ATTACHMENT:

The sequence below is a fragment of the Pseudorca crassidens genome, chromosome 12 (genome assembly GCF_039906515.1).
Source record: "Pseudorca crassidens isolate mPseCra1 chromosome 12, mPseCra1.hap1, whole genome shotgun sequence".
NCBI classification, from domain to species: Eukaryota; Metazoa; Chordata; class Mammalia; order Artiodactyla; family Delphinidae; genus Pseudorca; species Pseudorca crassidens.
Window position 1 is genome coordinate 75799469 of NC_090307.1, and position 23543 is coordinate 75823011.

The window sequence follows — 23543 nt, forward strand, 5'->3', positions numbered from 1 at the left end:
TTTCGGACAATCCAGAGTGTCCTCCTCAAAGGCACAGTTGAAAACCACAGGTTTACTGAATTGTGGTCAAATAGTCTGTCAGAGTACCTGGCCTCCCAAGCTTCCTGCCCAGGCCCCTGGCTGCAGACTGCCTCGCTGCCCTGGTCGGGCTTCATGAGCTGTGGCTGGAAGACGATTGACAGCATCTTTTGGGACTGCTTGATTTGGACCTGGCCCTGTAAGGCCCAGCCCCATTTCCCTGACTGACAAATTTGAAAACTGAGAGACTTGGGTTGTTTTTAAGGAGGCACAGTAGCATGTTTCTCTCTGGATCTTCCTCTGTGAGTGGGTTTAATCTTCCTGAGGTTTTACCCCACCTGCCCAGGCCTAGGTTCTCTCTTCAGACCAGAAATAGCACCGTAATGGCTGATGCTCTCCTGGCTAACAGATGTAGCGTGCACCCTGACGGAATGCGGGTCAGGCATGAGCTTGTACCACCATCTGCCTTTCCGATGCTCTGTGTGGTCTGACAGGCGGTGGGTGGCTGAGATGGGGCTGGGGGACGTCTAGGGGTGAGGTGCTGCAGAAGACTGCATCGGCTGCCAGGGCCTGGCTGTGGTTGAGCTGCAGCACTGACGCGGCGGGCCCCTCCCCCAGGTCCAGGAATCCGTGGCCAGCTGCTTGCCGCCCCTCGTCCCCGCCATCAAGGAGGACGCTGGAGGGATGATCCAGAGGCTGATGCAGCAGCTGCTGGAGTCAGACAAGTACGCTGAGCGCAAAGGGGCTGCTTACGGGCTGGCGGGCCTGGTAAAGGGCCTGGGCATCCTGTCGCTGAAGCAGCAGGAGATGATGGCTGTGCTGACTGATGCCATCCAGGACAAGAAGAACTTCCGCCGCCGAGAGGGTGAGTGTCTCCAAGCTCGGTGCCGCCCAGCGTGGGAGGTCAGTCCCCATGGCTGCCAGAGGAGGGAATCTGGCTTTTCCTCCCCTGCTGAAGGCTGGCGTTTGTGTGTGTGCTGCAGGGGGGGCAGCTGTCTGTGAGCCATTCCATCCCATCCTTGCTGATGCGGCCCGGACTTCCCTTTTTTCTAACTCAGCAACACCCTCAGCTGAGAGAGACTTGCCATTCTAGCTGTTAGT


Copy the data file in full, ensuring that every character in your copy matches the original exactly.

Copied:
The sequence below is a fragment of the Pseudorca crassidens genome, chromosome 12 (genome assembly GCF_039906515.1).
Source record: "Pseudorca crassidens isolate mPseCra1 chromosome 12, mPseCra1.hap1, whole genome shotgun sequence".
NCBI classification, from domain to species: Eukaryota; Metazoa; Chordata; class Mammalia; order Artiodactyla; family Delphinidae; genus Pseudorca; species Pseudorca crassidens.
Window position 1 is genome coordinate 75799469 of NC_090307.1, and position 23543 is coordinate 75823011.

The window sequence follows — 23543 nt, forward strand, 5'->3', positions numbered from 1 at the left end:
TTTCGGACAATCCAGAGTGTCCTCCTCAAAGGCACAGTTGAAAACCACAGGTTTACTGAATTGTGGTCAAATAGTCTGTCAGAGTACCTGGCCTCCCAAGCTTCCTGCCCAGGCCCCTGGCTGCAGACTGCCTCGCTGCCCTGGTCGGGCTTCATGAGCTGTGGCTGGAAGACGATTGACAGCATCTTTTGGGACTGCTTGATTTGGACCTGGCCCTGTAAGGCCCAGCCCCATTTCCCTGACTGACAAATTTGAAAACTGAGAGACTTGGGTTGTTTTTAAGGAGGCACAGTAGCATGTTTCTCTCTGGATCTTCCTCTGTGAGTGGGTTTAATCTTCCTGAGGTTTTACCCCACCTGCCCAGGCCTAGGTTCTCTCTTCAGACCAGAAATAGCACCGTAATGGCTGATGCTCTCCTGGCTAACAGATGTAGCGTGCACCCTGACGGAATGCGGGTCAGGCATGAGCTTGTACCACCATCTGCCTTTCCGATGCTCTGTGTGGTCTGACAGGCGGTGGGTGGCTGAGATGGGGCTGGGGGACGTCTAGGGGTGAGGTGCTGCAGAAGACTGCATCGGCTGCCAGGGCCTGGCTGTGGTTGAGCTGCAGCACTGACGCGGCGGGCCCCTCCCCCAGGTCCAGGAATCCGTGGCCAGCTGCTTGCCGCCCCTCGTCCCCGCCATCAAGGAGGACGCTGGAGGGATGATCCAGAGGCTGATGCAGCAGCTGCTGGAGTCAGACAAGTACGCTGAGCGCAAAGGGGCTGCTTACGGGCTGGCGGGCCTGGTAAAGGGCCTGGGCATCCTGTCGCTGAAGCAGCAGGAGATGATGGCTGTGCTGACTGATGCCATCCAGGACAAGAAGAACTTCCGCCGCCGAGAGGGTGAGTGTCTCCAAGCTCGGTGCCGCCCAGCGTGGGAGGTCAGTCCCCATGGCTGCCAGAGGAGGGAATCTGGCTTTTCCTCCCCTGCTGAAGGCTGGCGTTTGTGTGTGTGCTGCAGGGGGGGCAGCTGTCTGTGAGCCATTCCATCCCATCCTTGCTGATGCGGCCCGGACTTCCCTTTTTTCTAACTCAGCAACACCCTCAGCTGAGAGAGACTTGCCATTCTAGCTGTTAGT